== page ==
Nuggets from my book, Asia’s
- few will wish to read the whole book now, more than four years on, but some of the fund managers' advice remains invaluable
I recently re-read my book, Asia’s Investment Prophets, to see how it had withstood the passage of time, and whether it might still hold useful insights for a present market participant. The book was written in the second half of 1994, in the aftermath of the tidal wave of new money which descended on Asia in 1993. This torrent magnified and helped to finance tremendous excesses and follies.
The book was written for two principal audiences:
One such heffalump trap was the one-way nature of the markets. Unprecedented amounts of money were being put in: no problem, company owners and governments were happy to offer shares for sale, at the right price. But the buyers were frequently open-ended funds: should their investors become disillusioned and wish to redeem, who would buy?
Another evident aberration was the earnings growth being assumed, way in excess of historical norms and arithmetical sustainability. Earnings growth in the very long run must bear some relationship to growth in nominal GDP (for growth in the profit share of GDP comes only at the expense of the share of labour or government, to which there are natural limits). GDP growth in the region was impressive enough, at the time, but ludicrous over-optimism led investors to pay far too much.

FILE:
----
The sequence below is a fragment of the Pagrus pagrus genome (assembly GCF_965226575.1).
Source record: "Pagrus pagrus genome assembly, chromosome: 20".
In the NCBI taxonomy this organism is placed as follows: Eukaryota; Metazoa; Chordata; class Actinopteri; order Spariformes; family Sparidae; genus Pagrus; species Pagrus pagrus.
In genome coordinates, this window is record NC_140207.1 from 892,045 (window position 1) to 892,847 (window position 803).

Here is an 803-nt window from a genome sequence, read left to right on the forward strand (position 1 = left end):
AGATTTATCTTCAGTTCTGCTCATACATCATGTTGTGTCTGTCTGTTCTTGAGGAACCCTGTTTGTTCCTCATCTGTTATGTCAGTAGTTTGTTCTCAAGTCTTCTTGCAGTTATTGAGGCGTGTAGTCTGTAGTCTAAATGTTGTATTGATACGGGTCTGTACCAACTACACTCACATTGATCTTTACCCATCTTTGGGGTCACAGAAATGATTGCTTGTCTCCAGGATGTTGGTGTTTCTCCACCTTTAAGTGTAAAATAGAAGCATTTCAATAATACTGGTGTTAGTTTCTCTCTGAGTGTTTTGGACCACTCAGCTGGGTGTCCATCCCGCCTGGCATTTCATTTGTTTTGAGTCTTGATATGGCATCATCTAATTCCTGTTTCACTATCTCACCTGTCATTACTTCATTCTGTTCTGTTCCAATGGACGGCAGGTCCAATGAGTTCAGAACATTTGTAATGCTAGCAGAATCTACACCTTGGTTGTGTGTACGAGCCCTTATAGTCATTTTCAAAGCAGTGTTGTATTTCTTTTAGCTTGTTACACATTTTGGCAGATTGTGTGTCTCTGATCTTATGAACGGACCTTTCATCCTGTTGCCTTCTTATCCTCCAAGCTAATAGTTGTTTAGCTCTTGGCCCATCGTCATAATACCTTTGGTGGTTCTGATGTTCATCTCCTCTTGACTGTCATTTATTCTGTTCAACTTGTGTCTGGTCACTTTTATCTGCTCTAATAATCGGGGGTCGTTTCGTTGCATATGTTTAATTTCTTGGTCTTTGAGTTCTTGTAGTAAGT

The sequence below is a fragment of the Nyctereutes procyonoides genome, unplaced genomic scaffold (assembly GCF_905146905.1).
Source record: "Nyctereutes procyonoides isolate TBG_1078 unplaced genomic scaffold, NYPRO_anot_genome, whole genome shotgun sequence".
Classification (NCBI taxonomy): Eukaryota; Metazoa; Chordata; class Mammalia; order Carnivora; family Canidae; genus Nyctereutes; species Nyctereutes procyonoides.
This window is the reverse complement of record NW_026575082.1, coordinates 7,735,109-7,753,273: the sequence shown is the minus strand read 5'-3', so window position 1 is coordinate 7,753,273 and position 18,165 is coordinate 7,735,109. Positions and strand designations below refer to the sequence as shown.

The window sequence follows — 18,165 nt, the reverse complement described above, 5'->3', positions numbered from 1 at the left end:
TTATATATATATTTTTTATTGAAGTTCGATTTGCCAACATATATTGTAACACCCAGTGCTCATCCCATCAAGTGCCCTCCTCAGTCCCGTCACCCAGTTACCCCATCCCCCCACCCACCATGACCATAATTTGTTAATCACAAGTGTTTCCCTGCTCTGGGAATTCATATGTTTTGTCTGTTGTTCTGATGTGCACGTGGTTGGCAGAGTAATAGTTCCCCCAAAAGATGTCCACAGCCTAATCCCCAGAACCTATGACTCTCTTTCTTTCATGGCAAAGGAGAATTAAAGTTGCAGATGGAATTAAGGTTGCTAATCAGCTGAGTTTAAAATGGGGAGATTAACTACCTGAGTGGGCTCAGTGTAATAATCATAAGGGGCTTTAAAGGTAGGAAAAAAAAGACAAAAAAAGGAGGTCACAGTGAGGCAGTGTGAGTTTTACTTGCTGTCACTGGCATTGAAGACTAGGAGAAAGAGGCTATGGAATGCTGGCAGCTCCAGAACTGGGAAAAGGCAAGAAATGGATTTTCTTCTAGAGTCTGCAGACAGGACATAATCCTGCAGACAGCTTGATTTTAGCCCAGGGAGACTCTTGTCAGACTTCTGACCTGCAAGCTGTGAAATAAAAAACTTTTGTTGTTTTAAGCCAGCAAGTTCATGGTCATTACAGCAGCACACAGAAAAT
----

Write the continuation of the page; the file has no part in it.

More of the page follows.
They were encouraged in this by the historical performance of shares, another logical non-sequitur, in so far as the gains were due largely to re-rating. I calculated for example that Templeton’s 30% annual returns in the seven years from inception might have reflected earnings growth of the order of 12% and an almost threefold re-rating. It would have been dangerous to assume any further re-rating, let alone of the same magnitude, but enthusiastic investors implicitly did so – leading to the other problem, of size; the track record was based largely on the early years, when the fund was a fraction of the eventual behemoth.
Four years on, the flaws in the logic of the Great Emerging Market Mania are painfully apparent to many, but it is interesting how the Great American Bubble continues to expand with little heed paid to these lessons or to those of history.
So, back to the book, and to some of the quotes that are as relevant as ever: